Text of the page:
There weren’t too many big ups in the first half. About 1400′ of the total which they said was about 3700′, but which was actually closer to 4000′. So I made pretty good time until mile 8 or so, when I began a long steep downhill into the second aid station at mile 9.6. I happened to run into The Ginger Runner and his wife right as I made the second aid station. He’s a great filmmaker, podcaster, and an ultrarunner and local celebrity. They were cool and encouraging.
After the aid station (which I made in 2:05, and was thus greatly relieved that I would not be removed from the course), I turned around and stomped up the hill. The first (and worst) of the major climbs on the back half of the course. A 900′ climb over 1.9 miles, it works out to about a 9% sustained grade. It took me 50 minutes, and I was passed by a number of fitter people heading up the slope. There was a third aid station right near the top, and then it was a couple of long cycles of ups and downs.
It was about this time I realized that I had absolutely certainly made the right call not trying to push for the ultra-distance. The 50km was 11 miles longer, and had about another 3500′ of gain going up and down Squak Mountain twice, which is steeper and more technical (we “ran” Margaret’s Way back in the spring). I was in a decent amount of pain from about mile 11 on, with my feet and ankles bearing the brunt of it, but my shoulders, back, and glutes all giving me a lot of complaints. Surprisingly, my calves didn’t complain at all, which they normally do when heading up long hills.
Somewhere around mile 13 an older man caught up to me and told me, “I like your pace” and we ran/hiked together for a few miles. He was a doctor from Texas, so I figured at least if I fell down he’d know what to do. The biggest issue for me at this point, beyond all the muscles which were hurting, was simply my CV fitness. My heart rate had been pegged up in the 170s for the whole first two hours, and that’s a lot of work. I simply couldn’t keep that level of exertion up. And so I did a lot more walking and slow jogging.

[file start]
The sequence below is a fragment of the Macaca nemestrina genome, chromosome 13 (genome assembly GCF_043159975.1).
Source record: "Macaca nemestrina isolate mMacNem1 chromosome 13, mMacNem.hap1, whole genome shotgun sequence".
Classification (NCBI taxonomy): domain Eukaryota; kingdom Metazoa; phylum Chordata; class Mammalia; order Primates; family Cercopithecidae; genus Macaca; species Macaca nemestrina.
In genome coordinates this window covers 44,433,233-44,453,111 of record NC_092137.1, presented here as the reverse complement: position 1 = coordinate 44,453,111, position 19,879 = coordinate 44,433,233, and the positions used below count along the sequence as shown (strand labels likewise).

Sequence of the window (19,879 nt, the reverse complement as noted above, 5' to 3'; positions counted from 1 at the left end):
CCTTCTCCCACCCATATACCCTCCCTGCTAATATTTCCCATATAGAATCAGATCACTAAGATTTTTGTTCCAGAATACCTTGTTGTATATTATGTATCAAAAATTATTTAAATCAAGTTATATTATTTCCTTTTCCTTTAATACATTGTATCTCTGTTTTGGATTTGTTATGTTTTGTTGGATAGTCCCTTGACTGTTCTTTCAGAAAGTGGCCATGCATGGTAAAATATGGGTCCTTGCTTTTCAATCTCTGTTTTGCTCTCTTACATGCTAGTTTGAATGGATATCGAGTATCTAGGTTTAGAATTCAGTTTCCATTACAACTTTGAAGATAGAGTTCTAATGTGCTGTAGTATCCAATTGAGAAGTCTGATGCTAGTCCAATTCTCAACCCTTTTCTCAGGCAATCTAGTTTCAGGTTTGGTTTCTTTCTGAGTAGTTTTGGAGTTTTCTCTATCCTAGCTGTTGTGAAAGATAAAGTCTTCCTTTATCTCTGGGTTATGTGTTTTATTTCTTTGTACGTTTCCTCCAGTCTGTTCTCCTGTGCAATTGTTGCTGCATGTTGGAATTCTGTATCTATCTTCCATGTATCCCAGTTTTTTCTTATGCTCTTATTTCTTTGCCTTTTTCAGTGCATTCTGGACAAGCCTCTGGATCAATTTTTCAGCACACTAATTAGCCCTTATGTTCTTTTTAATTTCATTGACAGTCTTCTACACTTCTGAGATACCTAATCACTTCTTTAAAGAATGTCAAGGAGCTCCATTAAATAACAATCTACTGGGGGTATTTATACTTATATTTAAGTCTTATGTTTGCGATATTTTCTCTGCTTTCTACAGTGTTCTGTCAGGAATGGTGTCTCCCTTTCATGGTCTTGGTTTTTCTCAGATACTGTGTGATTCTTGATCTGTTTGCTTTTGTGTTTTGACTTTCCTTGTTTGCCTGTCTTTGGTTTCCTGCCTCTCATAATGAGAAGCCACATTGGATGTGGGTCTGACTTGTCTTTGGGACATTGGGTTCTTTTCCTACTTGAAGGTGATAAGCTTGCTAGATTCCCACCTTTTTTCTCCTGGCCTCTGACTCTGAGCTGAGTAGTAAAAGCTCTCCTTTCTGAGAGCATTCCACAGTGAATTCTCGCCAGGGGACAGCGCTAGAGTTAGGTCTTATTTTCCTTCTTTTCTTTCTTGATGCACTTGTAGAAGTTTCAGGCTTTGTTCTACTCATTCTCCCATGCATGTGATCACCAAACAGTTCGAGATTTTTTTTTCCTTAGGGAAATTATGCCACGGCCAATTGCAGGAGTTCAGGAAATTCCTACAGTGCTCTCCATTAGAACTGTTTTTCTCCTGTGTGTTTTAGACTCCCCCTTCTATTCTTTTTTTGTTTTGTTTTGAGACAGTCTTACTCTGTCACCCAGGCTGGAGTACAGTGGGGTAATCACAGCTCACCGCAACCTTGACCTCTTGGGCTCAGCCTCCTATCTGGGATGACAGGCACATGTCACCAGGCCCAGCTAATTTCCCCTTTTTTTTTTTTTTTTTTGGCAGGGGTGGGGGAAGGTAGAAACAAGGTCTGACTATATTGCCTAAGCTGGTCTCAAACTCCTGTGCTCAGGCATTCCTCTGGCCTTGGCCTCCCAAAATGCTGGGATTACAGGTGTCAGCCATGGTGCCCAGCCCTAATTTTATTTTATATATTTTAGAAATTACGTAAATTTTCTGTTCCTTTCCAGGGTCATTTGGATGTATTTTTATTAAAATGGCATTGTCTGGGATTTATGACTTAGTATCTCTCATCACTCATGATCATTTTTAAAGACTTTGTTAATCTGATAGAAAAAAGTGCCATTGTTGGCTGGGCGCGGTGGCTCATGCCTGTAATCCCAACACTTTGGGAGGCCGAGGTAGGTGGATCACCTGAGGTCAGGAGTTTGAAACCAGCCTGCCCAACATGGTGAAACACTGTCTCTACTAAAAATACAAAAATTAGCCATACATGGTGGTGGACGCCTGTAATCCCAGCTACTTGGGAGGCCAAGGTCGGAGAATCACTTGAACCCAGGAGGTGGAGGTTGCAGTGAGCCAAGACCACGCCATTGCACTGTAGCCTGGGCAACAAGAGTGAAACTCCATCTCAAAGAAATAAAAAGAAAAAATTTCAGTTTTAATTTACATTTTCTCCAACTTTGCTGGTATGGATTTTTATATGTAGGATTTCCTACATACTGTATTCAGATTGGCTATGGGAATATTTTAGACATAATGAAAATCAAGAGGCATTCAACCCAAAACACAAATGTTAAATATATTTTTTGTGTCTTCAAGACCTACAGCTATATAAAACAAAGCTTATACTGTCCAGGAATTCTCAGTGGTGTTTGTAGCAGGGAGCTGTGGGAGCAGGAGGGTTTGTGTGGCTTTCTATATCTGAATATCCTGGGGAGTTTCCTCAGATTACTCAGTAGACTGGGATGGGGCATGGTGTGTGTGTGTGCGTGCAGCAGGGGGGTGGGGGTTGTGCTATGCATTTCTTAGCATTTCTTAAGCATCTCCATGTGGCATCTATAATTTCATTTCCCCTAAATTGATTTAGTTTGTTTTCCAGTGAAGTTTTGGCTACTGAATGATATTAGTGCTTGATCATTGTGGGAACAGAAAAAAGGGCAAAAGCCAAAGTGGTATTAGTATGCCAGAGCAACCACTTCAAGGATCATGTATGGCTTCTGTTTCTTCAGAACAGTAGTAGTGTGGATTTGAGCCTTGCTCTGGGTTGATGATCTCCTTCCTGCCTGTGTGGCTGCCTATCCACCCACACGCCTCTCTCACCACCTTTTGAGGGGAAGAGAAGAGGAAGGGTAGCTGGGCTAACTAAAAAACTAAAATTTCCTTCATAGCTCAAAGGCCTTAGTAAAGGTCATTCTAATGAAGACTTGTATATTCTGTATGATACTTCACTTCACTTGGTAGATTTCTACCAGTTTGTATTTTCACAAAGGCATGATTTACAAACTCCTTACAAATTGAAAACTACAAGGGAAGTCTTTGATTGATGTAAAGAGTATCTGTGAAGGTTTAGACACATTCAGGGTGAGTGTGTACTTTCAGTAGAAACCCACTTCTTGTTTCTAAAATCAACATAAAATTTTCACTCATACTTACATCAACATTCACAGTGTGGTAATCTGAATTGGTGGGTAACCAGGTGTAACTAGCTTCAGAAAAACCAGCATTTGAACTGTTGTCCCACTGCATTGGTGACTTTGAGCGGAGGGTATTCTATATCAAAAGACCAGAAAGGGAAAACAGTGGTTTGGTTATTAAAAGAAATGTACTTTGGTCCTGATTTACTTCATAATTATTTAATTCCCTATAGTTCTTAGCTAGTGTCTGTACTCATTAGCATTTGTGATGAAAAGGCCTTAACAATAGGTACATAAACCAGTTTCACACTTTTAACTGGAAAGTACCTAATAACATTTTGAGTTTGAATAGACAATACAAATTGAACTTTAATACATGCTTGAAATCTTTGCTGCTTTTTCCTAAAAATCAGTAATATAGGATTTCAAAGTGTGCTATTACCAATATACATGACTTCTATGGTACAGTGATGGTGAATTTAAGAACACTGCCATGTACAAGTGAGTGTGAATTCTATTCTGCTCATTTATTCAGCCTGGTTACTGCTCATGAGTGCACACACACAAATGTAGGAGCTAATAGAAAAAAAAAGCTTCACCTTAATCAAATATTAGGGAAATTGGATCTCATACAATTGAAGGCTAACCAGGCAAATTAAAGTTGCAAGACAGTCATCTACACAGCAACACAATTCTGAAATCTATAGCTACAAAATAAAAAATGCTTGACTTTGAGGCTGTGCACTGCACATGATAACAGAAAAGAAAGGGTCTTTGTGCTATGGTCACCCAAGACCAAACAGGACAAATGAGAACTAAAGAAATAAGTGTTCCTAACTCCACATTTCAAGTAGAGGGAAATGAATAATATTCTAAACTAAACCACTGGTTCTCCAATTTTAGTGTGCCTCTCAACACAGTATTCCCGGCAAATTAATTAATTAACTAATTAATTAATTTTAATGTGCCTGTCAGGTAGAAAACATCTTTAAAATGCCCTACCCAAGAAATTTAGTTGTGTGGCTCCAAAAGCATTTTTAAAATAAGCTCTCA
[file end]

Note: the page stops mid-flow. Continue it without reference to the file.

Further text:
Two more sustained climbs on the back half were sapping my will to live. One of about 400′ over a mile, and one a bit more than 700′ over two miles. There were a few longer flat sections, but I wasn’t able to do a lot of running. Even when I was it was a shamble. I lost my running companion at about mile 15 when he had more to give than I did.
I spent a fair number of miles running or hiking alone, hoping I was following the trail markings correctly. It wasn’t hard, but four or five hours into a long race, tired, cold, and it’s easy to miss, or misinterpret, a signal. Luckily, I didn’t make any mistakes.
I finally saw the ending coming up, and was able to hoist up my courage and jog the last quarter mile across the finish line, to complete the race in 5:18:49. I had a couple pieces of cold Domino’s pizza, grabbed my t-shirt, and we went home. BB finished about half an hour ahead of me, in 4:47:01.
I was second to last, among the finishers. There were also 4 DNF’s. I’m proud of the effort. I’m impressed with my ability to endure pain and discomfort for a bunch of hours to test myself. Trail running and hiking are hard. They take endurance, pain tolerance, some courage and some grit. The ability to be miserable and enjoy it. To take satisfaction from exhaustion. As my work colleague says, “type two fun”. The kind of fun that sucked when you did it but is fantastic to have done.
So I’m proud of myself. I’m incredibly proud of BB. And I’m sore and tired. But my hip feels good. My thigh feels good. My back feels good. My injuries are healed. My ego is intact. I’m ready to step forward and take on an ultramarathon in the spring. And I’m still coming for Mt. St. Helens.